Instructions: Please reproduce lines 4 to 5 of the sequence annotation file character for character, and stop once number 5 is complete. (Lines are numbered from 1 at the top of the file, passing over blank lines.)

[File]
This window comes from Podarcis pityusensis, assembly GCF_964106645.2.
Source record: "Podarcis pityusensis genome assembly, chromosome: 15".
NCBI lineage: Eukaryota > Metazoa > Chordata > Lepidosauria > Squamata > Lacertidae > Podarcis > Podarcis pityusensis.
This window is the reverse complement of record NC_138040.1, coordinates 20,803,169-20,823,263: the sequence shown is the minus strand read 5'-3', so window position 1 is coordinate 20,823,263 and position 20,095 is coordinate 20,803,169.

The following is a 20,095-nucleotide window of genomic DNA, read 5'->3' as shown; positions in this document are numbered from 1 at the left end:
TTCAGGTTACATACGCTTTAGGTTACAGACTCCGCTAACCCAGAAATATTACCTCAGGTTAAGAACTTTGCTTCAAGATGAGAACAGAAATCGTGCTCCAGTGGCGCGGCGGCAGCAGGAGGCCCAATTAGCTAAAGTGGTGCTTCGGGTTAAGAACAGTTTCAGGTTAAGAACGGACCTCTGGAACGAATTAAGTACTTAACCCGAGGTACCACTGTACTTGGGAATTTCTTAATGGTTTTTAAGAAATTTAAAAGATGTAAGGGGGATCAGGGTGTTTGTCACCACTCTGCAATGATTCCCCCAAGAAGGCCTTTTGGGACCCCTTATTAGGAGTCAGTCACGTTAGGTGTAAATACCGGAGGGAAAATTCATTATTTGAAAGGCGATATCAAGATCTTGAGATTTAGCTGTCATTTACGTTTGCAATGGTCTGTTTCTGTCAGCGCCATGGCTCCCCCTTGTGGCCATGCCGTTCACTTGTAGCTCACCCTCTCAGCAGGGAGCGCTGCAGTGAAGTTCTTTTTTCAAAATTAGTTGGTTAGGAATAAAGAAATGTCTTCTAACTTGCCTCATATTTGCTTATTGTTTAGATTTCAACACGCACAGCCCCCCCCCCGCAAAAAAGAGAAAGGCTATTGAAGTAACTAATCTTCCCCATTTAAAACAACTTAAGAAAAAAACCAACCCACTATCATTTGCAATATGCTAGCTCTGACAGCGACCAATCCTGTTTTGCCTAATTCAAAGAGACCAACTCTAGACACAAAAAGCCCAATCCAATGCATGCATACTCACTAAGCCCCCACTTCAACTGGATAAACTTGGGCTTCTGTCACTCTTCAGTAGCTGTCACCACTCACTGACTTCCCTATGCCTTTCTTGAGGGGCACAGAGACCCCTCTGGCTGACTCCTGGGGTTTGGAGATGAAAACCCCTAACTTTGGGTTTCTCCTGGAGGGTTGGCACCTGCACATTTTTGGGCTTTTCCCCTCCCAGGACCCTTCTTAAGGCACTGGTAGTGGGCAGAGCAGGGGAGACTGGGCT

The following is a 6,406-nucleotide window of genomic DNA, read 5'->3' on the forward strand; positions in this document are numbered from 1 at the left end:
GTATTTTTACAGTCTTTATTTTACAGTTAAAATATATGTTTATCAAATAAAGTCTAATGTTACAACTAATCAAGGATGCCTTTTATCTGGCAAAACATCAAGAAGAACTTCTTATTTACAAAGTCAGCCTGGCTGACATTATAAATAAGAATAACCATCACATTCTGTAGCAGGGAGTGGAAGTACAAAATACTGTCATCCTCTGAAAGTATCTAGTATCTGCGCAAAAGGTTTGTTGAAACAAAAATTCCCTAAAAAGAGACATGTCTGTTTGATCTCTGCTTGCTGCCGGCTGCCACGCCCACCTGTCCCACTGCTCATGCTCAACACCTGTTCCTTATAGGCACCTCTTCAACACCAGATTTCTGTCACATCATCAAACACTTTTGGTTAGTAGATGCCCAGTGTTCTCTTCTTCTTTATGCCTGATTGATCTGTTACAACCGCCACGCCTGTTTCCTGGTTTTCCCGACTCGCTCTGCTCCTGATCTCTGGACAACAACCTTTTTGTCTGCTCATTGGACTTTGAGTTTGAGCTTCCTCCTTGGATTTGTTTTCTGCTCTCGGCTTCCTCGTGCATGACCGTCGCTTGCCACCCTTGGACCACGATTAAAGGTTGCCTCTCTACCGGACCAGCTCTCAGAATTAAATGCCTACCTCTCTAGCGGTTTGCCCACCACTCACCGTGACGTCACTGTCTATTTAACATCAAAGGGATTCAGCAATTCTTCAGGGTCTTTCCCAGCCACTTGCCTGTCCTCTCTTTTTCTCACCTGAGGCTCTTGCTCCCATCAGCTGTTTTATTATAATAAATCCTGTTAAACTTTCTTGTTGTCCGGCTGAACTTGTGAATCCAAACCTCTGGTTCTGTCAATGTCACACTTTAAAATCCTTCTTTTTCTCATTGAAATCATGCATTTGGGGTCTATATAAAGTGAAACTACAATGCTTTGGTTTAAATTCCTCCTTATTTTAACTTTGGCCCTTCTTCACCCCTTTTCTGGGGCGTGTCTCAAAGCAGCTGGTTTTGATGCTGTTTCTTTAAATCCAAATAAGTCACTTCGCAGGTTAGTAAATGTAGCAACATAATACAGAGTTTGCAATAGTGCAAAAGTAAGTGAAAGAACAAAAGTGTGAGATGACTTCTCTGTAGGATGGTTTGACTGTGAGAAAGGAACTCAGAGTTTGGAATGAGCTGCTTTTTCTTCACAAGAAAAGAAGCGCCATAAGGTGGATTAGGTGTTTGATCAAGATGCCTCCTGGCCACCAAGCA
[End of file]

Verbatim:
This window is the reverse complement of record NC_138040.1, coordinates 20,803,169-20,823,263: the sequence shown is the minus strand read 5'-3', so window position 1 is coordinate 20,823,263 and position 20,095 is coordinate 20,803,169.

The following is a 20,095-nucleotide window of genomic DNA, read 5'->3' as shown; positions in this document are numbered from 1 at the left end: